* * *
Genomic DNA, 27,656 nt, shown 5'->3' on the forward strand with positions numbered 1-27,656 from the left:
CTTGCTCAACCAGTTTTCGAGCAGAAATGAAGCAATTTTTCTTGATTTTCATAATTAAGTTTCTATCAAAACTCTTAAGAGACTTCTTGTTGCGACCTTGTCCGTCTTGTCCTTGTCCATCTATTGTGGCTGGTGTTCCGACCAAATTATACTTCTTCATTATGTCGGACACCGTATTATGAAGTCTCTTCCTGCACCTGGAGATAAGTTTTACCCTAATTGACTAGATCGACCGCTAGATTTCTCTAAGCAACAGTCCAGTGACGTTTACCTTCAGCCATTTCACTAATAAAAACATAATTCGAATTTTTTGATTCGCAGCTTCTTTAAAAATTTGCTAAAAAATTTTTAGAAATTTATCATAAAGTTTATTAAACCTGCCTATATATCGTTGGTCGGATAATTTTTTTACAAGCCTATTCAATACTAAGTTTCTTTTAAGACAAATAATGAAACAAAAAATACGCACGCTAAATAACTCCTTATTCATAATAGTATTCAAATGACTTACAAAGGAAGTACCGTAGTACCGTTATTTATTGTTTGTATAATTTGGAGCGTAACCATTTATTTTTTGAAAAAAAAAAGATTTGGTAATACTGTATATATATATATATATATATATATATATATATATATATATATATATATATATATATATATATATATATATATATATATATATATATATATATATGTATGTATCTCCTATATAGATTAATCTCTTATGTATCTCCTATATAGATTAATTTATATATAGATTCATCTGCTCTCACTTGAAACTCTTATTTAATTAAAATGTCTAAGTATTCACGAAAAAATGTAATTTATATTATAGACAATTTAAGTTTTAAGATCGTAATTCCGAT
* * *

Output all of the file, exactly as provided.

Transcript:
Genomic DNA, 27,656 nt, shown 5'->3' on the forward strand with positions numbered 1-27,656 from the left:
CTTGCTCAACCAGTTTTCGAGCAGAAATGAAGCAATTTTTCTTGATTTTCATAATTAAGTTTCTATCAAAACTCTTAAGAGACTTCTTGTTGCGACCTTGTCCGTCTTGTCCTTGTCCATCTATTGTGGCTGGTGTTCCGACCAAATTATACTTCTTCATTATGTCGGACACCGTATTATGAAGTCTCTTCCTGCACCTGGAGATAAGTTTTACCCTAATTGACTAGATCGACCGCTAGATTTCTCTAAGCAACAGTCCAGTGACGTTTACCTTCAGCCATTTCACTAATAAAAACATAATTCGAATTTTTTGATTCGCAGCTTCTTTAAAAATTTGCTAAAAAATTTTTAGAAATTTATCATAAAGTTTATTAAACCTGCCTATATATCGTTGGTCGGATAATTTTTTTACAAGCCTATTCAATACTAAGTTTCTTTTAAGACAAATAATGAAACAAAAAATACGCACGCTAAATAACTCCTTATTCATAATAGTATTCAAATGACTTACAAAGGAAGTACCGTAGTACCGTTATTTATTGTTTGTATAATTTGGAGCGTAACCATTTATTTTTTGAAAAAAAAAAGATTTGGTAATACTGTATATATATATATATATATATATATATATATATATATATATATATATATATATATATATATATATATATATATATATATATATATATATATATATGTATGTATCTCCTATATAGATTAATCTCTTATGTATCTCCTATATAGATTAATTTATATATAGATTCATCTGCTCTCACTTGAAACTCTTATTTAATTAAAATGTCTAAGTATTCACGAAAAAATGTAATTTATATTATAGACAATTTAAGTTTTAAGATCGTAATTCCGAT